Elizabeth Gilbert wrote a book called Eat, Pray, Love in 2006. She was formerly an “unpublished diner waitress,” with a stack of rejection letters from publishers. Her book was wildly successful, but she found herself “regressing” to the sentimentality she felt before she hit it big. Her first follow up book was a flop, but she felt strangely better and got back to work. Her next effort was received well.
Bubba Watson won the biggest tournament in golf in 2012 –the Masters. After this high, his game began to flounder, and he faded from the eye of the public. He posted average score after average score until he found a new equilibrium. Two years later, he won the tournament again. He praised his parents for their support and guidance –his mother working two jobs to pay for his golf.
Another left-hander, Kurt Cobain was living in poverty in the Pacific Northwest in 1988. Cobain’s parents were divorced and he bounced around from place to place as an adolescent. In the book This is a Call: The Life and Times of Dave Grohl, author Paul Brannigan said Cobain internalized the split and dwelt upon it constantly. As a child, he had written on his bedroom wall: “I hate Mom, I hate Dad. Dad hates Mom, Mom hates Dad. It simply makes you want to be so sad.”
His little band was without a steady drummer and had a branding issue. They took out an advertisement in The Rocket. It read: “DRUMMER WANTED: Play hard, sometimes light, underground, versatile, fast, medium, slow, versatile, serious, heavy, versatile, dorky, nirvana, hungry.” It was the first mention of what would be his band’s new name. In Buddhism, it means a transcendent state in which there is neither suffering, desire, nor sense of self, and the subject is released from the effects of karma and the cycle of death and rebirth.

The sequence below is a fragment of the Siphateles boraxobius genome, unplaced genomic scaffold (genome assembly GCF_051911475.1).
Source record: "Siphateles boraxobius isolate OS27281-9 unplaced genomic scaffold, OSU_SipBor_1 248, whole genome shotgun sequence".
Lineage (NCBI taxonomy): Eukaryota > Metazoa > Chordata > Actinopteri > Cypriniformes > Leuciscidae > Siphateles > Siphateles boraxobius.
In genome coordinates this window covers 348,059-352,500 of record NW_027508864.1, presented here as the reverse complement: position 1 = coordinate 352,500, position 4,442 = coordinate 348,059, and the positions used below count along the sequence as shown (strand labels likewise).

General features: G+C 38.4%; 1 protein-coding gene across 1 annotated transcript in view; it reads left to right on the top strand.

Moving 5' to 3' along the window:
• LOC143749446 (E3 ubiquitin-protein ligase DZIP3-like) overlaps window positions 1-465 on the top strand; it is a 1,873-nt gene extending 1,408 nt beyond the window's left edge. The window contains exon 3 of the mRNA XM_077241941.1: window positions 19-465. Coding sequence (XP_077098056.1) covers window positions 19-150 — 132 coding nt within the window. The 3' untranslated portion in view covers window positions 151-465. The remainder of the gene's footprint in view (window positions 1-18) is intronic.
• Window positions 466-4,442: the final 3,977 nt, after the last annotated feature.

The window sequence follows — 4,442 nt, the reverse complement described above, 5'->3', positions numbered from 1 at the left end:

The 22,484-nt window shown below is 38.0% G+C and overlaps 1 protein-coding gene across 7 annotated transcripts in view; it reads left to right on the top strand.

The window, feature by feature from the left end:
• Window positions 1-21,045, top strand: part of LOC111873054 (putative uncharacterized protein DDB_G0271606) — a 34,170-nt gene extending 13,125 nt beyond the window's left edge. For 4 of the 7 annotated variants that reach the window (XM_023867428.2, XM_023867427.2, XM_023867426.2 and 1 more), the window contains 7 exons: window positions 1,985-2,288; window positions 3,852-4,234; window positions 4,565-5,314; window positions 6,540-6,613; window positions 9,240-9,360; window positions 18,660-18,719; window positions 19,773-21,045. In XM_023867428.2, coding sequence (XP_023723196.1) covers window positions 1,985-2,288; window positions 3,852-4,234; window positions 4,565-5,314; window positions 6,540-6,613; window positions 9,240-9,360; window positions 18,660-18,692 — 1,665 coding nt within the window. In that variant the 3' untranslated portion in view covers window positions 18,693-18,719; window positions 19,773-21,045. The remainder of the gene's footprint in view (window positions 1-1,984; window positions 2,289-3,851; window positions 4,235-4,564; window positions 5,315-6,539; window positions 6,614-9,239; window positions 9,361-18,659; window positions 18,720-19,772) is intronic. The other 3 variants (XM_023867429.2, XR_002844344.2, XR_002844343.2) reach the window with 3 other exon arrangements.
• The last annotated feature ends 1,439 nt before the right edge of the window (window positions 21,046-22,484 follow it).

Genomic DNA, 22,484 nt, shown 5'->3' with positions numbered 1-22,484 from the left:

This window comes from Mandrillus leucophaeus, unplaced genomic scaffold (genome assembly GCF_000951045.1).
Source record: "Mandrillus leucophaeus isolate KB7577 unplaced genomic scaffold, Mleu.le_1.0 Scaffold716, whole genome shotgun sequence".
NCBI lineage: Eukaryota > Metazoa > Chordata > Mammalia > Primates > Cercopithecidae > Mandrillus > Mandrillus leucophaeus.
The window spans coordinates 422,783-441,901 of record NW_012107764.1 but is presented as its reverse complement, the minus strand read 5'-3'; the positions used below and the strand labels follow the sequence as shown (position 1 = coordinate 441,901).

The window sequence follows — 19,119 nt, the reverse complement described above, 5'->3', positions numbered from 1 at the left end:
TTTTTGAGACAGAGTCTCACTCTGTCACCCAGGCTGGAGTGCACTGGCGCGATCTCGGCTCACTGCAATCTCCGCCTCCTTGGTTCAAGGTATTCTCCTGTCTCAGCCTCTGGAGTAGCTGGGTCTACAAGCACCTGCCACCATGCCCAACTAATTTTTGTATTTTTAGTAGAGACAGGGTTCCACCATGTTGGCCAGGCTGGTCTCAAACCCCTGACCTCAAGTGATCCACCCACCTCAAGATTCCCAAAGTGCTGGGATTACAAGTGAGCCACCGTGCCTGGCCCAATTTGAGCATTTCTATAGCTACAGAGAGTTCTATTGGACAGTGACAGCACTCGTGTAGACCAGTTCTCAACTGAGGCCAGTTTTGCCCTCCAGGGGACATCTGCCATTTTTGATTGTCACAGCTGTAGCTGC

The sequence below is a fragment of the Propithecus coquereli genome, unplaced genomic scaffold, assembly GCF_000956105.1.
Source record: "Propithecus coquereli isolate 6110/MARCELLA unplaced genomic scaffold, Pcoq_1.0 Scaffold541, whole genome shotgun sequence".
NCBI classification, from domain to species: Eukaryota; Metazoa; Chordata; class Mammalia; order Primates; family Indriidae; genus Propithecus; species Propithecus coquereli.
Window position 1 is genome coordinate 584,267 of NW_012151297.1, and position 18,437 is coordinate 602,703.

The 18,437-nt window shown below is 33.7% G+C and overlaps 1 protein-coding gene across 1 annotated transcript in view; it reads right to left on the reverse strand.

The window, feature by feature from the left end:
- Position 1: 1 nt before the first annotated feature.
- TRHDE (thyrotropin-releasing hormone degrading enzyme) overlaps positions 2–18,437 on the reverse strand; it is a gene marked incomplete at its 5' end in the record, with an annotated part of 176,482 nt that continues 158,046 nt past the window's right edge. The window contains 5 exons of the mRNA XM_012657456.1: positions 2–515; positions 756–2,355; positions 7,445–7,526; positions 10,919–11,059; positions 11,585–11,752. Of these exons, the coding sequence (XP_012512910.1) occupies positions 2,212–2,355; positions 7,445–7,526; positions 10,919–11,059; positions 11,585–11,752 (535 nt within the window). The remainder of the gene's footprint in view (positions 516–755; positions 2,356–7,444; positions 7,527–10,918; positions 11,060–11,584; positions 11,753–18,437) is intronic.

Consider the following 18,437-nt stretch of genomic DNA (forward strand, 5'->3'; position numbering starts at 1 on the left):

The band found a drummer and got a record deal. Their first major label album was called Nevermind. His benefactors had modest expectations and Kurt thought the corporate suits had butchered it, making it sound too slick –too polished. While recording the album, he was evicted from his home and started living in his car. The album sold over 30 million copies worldwide, and became the life soundtrack for Generation Xers like me. On April 5, 1994, Cobain tragically took his life with a self-inflicted gunshot wound. He was the father of a two-year-old little girl.
Each of us has a place of balance. Incredible success or failure takes us out of it. Divorce does that to folks too. Even sadder, it does it to our kids. I don’t know anything about Gilbert or Watson’s childhood, but I do know they were able to regain their equilibrium after amazing success. Cobain, who we know had divorced parents, could not.
Unfortunately, as long as there is marriage, there is going to be divorce. As long as there is success, there is going to be failure. I think the key, regardless of life’s polarization, is to remember and seek after your center. For Gilbert, it is writing. For Watson, it is golf. For Cobain, it was music.
Craig Robertson is a divorce attorney practicing throughout Mississippi.